Julian Assange begins last-ditch battle to stop extradition to US

"Julian needs his freedom and we all need the truth," Julian Assange's wife Stella told protesters in London on Tuesday.

"Julian needs his freedom and we all need the truth," Julian Assange's wife Stella told protesters in London on Tuesday. Photo: AP

WikiLeaks founder Julian Assange was “too ill” to attend what could be his last chance to stop his extradition from Britain to the United States after more than 13 years battling the authorities in the English courts.

Supporters raised concerns that Assange, 52, was unable to appear in London’s High Court — even via video link — after his wife, Stella, earlier in the week said his health was in physical and mental decline.

The US is seeking to prosecute Assange on 18 counts relating to WikiLeaks’ high-profile release of vast troves of confidential US military records and diplomatic cables.

They argue the leaks imperilled the lives of their agents and there is no excuse for his criminality.

Assange’s supporters hail him as an anti-establishment hero and a journalist, who is being persecuted for exposing US wrongdoing.

Outside the High Court in London, a large, noisy crowd gathered, chanting “Only one decision, no extradition”.

“We have two big days ahead. We don’t know what to expect, but you are here because the world is watching,” Assange’s wife Stella told the crowd.

“They have to know they can’t get away with this. Julian needs his freedom and we all need the truth.”

She likened his case to that of Alexei Navalny, the Russian opposition activist who died in prison on Friday while serving a three-decade sentence.

“Julian is a political prisoner and his life is at risk. What happened to Navalny can happen to Julian,” she said.

‘Breathtaking’ murder plot

His colleague Mark Summers said there was evidence there had been a “truly breathtaking plan” to kidnap or murder Assange while he was in the Ecuador’s embassy, and former US president Donald Trump had asked for “detailed options” to kill him.

In 2021, Yahoo News reported CIA officials had drawn up options for Trump’s administration for dealing with Assange while he was in the London embassy.

“Senior CIA officials requested plans, the president himself requested on being provided with options on how to do it and sketches were even drawn up,” the lawyer said on Tuesday.

In their written submissions, lawyers for the US government said their case against him was “consistently and repeatedly misrepresented” by Assange’s legal team.

They said he was not being prosecuted for publication of the leaked materials but for aiding and conspiring with former US army intelligence analyst Chelsea Manning to unlawfully obtain them, then disclosing names of sources and “putting those individuals at grave risk of harm”.

History of the case

Assange’s legal battles began in 2010, and he subsequently spent seven years holed up in Ecuador’s embassy in London before he was dragged out and jailed in 2019 for breaching bail conditions.

He has been held in a maximum-security jail in southeast London ever since, even getting married there.

Britain finally approved his extradition to the US in 2022 after a judge initially blocked it because concerns about his mental health meant he would be at risk of suicide if deported.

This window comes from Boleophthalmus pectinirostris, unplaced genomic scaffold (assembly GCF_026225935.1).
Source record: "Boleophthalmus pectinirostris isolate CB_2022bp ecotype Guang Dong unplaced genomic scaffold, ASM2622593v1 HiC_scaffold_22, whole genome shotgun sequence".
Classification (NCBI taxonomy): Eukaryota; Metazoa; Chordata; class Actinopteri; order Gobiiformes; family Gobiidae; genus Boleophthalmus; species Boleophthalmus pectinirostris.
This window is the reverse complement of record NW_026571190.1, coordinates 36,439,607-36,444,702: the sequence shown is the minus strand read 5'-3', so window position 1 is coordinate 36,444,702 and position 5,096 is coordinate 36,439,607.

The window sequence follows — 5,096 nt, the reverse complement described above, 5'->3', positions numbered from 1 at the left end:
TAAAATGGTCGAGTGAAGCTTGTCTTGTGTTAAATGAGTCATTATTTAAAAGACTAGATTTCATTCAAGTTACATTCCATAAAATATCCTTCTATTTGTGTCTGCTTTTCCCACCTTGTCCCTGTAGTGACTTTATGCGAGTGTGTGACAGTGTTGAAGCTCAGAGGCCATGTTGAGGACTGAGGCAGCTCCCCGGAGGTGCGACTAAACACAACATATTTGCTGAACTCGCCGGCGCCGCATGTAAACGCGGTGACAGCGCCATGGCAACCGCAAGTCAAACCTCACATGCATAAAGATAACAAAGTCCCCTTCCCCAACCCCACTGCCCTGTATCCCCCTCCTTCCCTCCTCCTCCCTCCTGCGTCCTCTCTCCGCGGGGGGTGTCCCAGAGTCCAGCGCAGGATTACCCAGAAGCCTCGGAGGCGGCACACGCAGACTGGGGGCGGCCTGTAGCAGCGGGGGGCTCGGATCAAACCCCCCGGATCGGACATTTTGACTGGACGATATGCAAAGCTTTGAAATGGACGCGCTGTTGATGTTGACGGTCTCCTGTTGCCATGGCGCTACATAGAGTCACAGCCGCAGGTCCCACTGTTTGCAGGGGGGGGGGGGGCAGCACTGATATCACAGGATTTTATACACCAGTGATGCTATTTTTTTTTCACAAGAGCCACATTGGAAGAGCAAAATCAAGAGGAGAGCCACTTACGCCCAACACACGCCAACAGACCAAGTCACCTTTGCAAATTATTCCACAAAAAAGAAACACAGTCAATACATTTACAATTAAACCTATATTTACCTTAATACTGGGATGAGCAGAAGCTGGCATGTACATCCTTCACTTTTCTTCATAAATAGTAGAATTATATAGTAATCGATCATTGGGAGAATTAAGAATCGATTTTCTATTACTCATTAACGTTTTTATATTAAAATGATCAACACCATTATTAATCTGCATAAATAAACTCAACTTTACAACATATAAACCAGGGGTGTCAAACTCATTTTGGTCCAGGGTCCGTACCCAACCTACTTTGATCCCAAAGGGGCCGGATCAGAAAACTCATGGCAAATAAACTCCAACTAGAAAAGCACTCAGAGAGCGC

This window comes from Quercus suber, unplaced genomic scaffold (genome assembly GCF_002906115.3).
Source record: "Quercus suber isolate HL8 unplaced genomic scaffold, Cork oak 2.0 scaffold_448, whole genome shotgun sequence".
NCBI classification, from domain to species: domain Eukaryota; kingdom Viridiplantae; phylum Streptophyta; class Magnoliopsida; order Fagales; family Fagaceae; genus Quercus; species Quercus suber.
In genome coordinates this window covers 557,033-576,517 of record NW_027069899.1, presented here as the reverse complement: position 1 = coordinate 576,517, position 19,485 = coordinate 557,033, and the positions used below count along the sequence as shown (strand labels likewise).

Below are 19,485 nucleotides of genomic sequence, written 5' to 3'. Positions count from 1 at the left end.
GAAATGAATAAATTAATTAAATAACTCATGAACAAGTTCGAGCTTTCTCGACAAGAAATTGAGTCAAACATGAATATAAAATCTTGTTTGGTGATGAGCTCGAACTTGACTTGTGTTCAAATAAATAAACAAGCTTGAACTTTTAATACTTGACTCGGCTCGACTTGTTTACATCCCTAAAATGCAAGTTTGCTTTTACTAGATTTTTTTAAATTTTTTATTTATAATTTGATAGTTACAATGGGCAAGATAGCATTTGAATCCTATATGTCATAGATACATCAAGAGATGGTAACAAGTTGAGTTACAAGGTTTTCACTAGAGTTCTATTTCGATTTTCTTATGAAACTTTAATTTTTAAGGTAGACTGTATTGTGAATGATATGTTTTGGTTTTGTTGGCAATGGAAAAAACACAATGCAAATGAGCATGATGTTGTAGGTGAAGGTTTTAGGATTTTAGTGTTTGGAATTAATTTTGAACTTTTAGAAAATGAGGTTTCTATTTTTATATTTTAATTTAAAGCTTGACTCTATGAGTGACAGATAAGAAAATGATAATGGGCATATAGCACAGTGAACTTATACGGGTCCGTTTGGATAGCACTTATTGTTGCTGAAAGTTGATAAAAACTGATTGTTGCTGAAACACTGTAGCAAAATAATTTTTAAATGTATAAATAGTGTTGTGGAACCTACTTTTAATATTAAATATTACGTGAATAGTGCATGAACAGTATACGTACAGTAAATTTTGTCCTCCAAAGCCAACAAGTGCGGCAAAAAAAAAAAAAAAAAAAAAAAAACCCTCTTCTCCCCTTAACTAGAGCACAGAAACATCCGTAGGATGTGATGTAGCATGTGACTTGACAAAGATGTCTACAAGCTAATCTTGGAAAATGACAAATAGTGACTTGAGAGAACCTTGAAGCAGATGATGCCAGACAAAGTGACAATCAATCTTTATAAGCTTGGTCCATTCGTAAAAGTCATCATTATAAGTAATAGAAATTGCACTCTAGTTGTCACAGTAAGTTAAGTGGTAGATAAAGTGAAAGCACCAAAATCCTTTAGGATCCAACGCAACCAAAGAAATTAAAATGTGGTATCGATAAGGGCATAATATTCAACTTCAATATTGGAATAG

His legal team is trying to overturn that approval at a two-day hearing in front of two judges in what could be his last chance to stop his extradition in the English courts.

His lawyer Edward Fitzgerald told the court Assange was being targeted for political offences as he was charged under the US Espionage Act in breach of the extradition treaty, and the case interfered with his freedom of speech.

“Mr Assange is being prosecuted for engaging in ordinary journalistic practices of obtaining and publishing classified information which is true and of public interest,” Fitzgerald said.

It had caused “legitimate concern to journalists throughout the world”, said the lawyer, who added Assange himself was not in court nor watching remotely because he was unwell.

Fitzgerald said if convicted Assange could be given a sentence as long as 175 years, but likely to be at least 30 to 40 years, and said there had been no consideration of an alleged CIA plot to kidnap and poison Assange while he was in Ecuador’s embassy.

Assange’s supporters include Amnesty International, media groups and politicians in his country of birth Australia, including Prime Minister Anthony Albanese, who last week voted in favour of a motion calling for his return to Australia

If Assange wins this case, a full appeal hearing will be held to again consider his challenge.

If he loses, his only remaining option would be at the European Court of Human Rights and Stella Assange said his lawyers would apply to the European judges for an emergency injunction if necessary.


Speaking last week, Stella Assange said the decision was a matter of life and death and his lawyers would apply to the ECHR for an emergency injunction if necessary.

“His health is in decline, physically and mentally,” she said. “His life is at risk every single day he stays in prison – and if he is extradited he will die.”

Assange’s brother Gabriel Shipton compared the WikiLeaks founder with Alexei Navalny, the Russian opposition activist who died in prison on Friday while serving a three-decade sentence.

WikiLeaks first came to prominence in 2010 when it published a US military video showing a 2007 attack by Apache helicopters in Baghdad that killed a dozen people, including two Reuters news staff.

It then released thousands of secret classified files and diplomatic cables that laid bare often highly critical US appraisals of world leaders from Russian President Vladimir Putin to members of the Saudi royal family.

-with AAP

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